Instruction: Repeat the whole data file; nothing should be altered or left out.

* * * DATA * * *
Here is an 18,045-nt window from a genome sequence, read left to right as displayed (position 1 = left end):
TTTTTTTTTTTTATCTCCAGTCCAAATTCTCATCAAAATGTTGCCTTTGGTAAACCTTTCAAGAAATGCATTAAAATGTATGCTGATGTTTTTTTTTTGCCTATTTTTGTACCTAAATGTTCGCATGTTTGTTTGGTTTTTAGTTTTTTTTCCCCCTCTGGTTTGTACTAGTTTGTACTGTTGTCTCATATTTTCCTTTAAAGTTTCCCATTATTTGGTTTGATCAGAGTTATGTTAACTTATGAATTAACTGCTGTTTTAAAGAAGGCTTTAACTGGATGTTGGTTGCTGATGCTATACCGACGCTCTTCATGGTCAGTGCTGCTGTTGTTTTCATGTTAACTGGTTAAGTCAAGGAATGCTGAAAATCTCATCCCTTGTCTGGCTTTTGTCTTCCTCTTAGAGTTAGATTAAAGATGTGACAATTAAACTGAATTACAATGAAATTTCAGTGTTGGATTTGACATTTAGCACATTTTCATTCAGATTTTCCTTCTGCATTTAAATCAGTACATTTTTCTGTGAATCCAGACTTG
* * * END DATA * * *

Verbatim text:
Here is an 18,045-nt window from a genome sequence, read left to right as displayed (position 1 = left end):
TTTTTTTTTTTTATCTCCAGTCCAAATTCTCATCAAAATGTTGCCTTTGGTAAACCTTTCAAGAAATGCATTAAAATGTATGCTGATGTTTTTTTTTTGCCTATTTTTGTACCTAAATGTTCGCATGTTTGTTTGGTTTTTAGTTTTTTTTCCCCCTCTGGTTTGTACTAGTTTGTACTGTTGTCTCATATTTTCCTTTAAAGTTTCCCATTATTTGGTTTGATCAGAGTTATGTTAACTTATGAATTAACTGCTGTTTTAAAGAAGGCTTTAACTGGATGTTGGTTGCTGATGCTATACCGACGCTCTTCATGGTCAGTGCTGCTGTTGTTTTCATGTTAACTGGTTAAGTCAAGGAATGCTGAAAATCTCATCCCTTGTCTGGCTTTTGTCTTCCTCTTAGAGTTAGATTAAAGATGTGACAATTAAACTGAATTACAATGAAATTTCAGTGTTGGATTTGACATTTAGCACATTTTCATTCAGATTTTCCTTCTGCATTTAAATCAGTACATTTTTCTGTGAATCCAGACTTG